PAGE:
Yawn! That’s not my reaction to the title, but to the sleepiness that comes from giving up Lent, eating chocolate (provided at half price by Safeway on Easter Monday), and sleeping in after a sugar rush. Easter, is a Spring holiday – not by chance, but by design: Spring officially starts on the Spring equinox, and Easter falls on the first Sunday after the first full moon after the Spring equinox (unless bla bla). Since there is one full moon in every 29-something days, you are guaranteed to see Easter happen soon after the official start of Spring.
Yet, because I am a nerd, the first thing that comes to my mind is not Christ, the Lord and Savior returning, it’s not bunnies and chocolate, and it’s not even the painful reminder that the snowboarding season is almost over. In fact, the first thing that comes to my mind about every three months at the change of seasons is, “but the season has long started!”
Yes, all of March is relatively mild, despite the fact the first two thirds are officially winter. It’s the exact same thing for all seasons: June is already hot as all get-go, except maybe in San Francisco and Fairbanks, AK. September is my favorite month, and the hottest in San Francisco – but it’s the hottest there precisely because temperatures dip to its East. And finally, the cruelest joke of all, Christmas is close to the coldest day of the year, but it’s just the beginning of winter.
What’s the deal? Why do we assign some random point about a third of the way into the season as its beginning?
Let’s take the Winter solstice, traditionally falling around the 21st of December. It is the day with the shortest daylight duration. Before it the days were longer, and after it they will be shorter. Since our Earth relies on imported heat from the sun, the shortest daylight should coincide with the least heat. The coldest day of the year should be the Winter solstice!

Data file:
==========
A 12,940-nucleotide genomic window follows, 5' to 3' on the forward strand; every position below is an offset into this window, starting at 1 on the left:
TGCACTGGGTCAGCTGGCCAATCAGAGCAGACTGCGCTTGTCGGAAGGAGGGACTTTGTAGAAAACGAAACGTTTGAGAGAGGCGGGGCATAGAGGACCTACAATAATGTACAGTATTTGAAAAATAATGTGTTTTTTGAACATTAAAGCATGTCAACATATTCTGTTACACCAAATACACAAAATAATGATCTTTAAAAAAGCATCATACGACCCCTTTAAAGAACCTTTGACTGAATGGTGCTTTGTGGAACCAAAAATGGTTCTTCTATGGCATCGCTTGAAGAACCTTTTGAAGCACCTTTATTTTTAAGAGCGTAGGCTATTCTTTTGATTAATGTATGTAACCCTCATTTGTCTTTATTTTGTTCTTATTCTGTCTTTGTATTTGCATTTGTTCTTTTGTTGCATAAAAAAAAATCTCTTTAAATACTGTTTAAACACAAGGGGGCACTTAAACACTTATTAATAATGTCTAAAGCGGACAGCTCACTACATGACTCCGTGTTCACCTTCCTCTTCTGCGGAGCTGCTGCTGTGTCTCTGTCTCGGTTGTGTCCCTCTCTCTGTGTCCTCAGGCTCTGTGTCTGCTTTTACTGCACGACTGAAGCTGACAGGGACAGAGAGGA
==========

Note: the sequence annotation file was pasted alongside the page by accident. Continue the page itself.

Things aren’t that quick, since it takes the atmosphere some time to adapt to change, sort of like it’s been caught doing the naughties with the sun and needs to straighten out her dress. But, in fact, at least in Denver, the coldest day of the year is December, 26th, not even a week after the solstice. It is in fact very odd that we consider what should be the exact middle of winter, the beginning. Even when taking into account heat inertia, it makes very little sense to consider the solstice the beginning of the season instead of its middle.
But it’s convenient. The dates of equinoxes and solstices are constant, we need a day to start the seasons, might as well pick something that is somewhat related to them (even if the day picked should be the middle of the season by logic). Generally, it feels like the seasons should align more with the months (all of December, January, and February in winter, all of March, April, and May in spring, etc.), but who cares?
Well, your resident nerd cares. I went and decided I was going to compute when the seasons really begin and how long they really last!